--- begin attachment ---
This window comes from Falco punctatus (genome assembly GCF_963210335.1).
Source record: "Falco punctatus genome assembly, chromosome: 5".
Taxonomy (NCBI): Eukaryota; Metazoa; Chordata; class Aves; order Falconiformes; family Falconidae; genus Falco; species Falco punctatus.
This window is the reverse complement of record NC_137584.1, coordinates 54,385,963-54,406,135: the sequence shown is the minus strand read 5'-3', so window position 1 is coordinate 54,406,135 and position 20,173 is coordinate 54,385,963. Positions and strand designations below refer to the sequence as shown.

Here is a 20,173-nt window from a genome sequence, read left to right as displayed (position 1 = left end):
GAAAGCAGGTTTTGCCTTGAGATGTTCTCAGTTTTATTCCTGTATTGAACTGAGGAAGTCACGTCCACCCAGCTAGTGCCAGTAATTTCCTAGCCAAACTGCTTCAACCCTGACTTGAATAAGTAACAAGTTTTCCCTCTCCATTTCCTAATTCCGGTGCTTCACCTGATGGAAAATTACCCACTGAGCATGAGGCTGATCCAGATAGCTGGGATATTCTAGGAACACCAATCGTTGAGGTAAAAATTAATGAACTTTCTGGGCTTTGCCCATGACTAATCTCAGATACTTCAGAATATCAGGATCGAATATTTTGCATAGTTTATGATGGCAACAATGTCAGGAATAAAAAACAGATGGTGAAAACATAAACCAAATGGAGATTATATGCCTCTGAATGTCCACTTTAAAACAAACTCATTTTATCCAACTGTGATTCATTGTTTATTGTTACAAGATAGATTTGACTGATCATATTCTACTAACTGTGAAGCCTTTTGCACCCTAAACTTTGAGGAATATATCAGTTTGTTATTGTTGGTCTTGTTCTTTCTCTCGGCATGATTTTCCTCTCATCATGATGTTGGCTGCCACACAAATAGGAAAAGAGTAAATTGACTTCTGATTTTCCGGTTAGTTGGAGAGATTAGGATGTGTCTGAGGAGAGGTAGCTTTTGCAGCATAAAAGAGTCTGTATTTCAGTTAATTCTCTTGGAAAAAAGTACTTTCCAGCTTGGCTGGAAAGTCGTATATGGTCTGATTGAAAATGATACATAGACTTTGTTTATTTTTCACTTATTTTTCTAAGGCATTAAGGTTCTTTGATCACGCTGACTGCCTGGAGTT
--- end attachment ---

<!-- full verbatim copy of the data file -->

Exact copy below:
This window comes from Falco punctatus (genome assembly GCF_963210335.1).
Source record: "Falco punctatus genome assembly, chromosome: 5".
Taxonomy (NCBI): Eukaryota; Metazoa; Chordata; class Aves; order Falconiformes; family Falconidae; genus Falco; species Falco punctatus.
This window is the reverse complement of record NC_137584.1, coordinates 54,385,963-54,406,135: the sequence shown is the minus strand read 5'-3', so window position 1 is coordinate 54,406,135 and position 20,173 is coordinate 54,385,963. Positions and strand designations below refer to the sequence as shown.

Here is a 20,173-nt window from a genome sequence, read left to right as displayed (position 1 = left end):
GAAAGCAGGTTTTGCCTTGAGATGTTCTCAGTTTTATTCCTGTATTGAACTGAGGAAGTCACGTCCACCCAGCTAGTGCCAGTAATTTCCTAGCCAAACTGCTTCAACCCTGACTTGAATAAGTAACAAGTTTTCCCTCTCCATTTCCTAATTCCGGTGCTTCACCTGATGGAAAATTACCCACTGAGCATGAGGCTGATCCAGATAGCTGGGATATTCTAGGAACACCAATCGTTGAGGTAAAAATTAATGAACTTTCTGGGCTTTGCCCATGACTAATCTCAGATACTTCAGAATATCAGGATCGAATATTTTGCATAGTTTATGATGGCAACAATGTCAGGAATAAAAAACAGATGGTGAAAACATAAACCAAATGGAGATTATATGCCTCTGAATGTCCACTTTAAAACAAACTCATTTTATCCAACTGTGATTCATTGTTTATTGTTACAAGATAGATTTGACTGATCATATTCTACTAACTGTGAAGCCTTTTGCACCCTAAACTTTGAGGAATATATCAGTTTGTTATTGTTGGTCTTGTTCTTTCTCTCGGCATGATTTTCCTCTCATCATGATGTTGGCTGCCACACAAATAGGAAAAGAGTAAATTGACTTCTGATTTTCCGGTTAGTTGGAGAGATTAGGATGTGTCTGAGGAGAGGTAGCTTTTGCAGCATAAAAGAGTCTGTATTTCAGTTAATTCTCTTGGAAAAAAGTACTTTCCAGCTTGGCTGGAAAGTCGTATATGGTCTGATTGAAAATGATACATAGACTTTGTTTATTTTTCACTTATTTTTCTAAGGCATTAAGGTTCTTTGATCACGCTGACTGCCTGGAGTT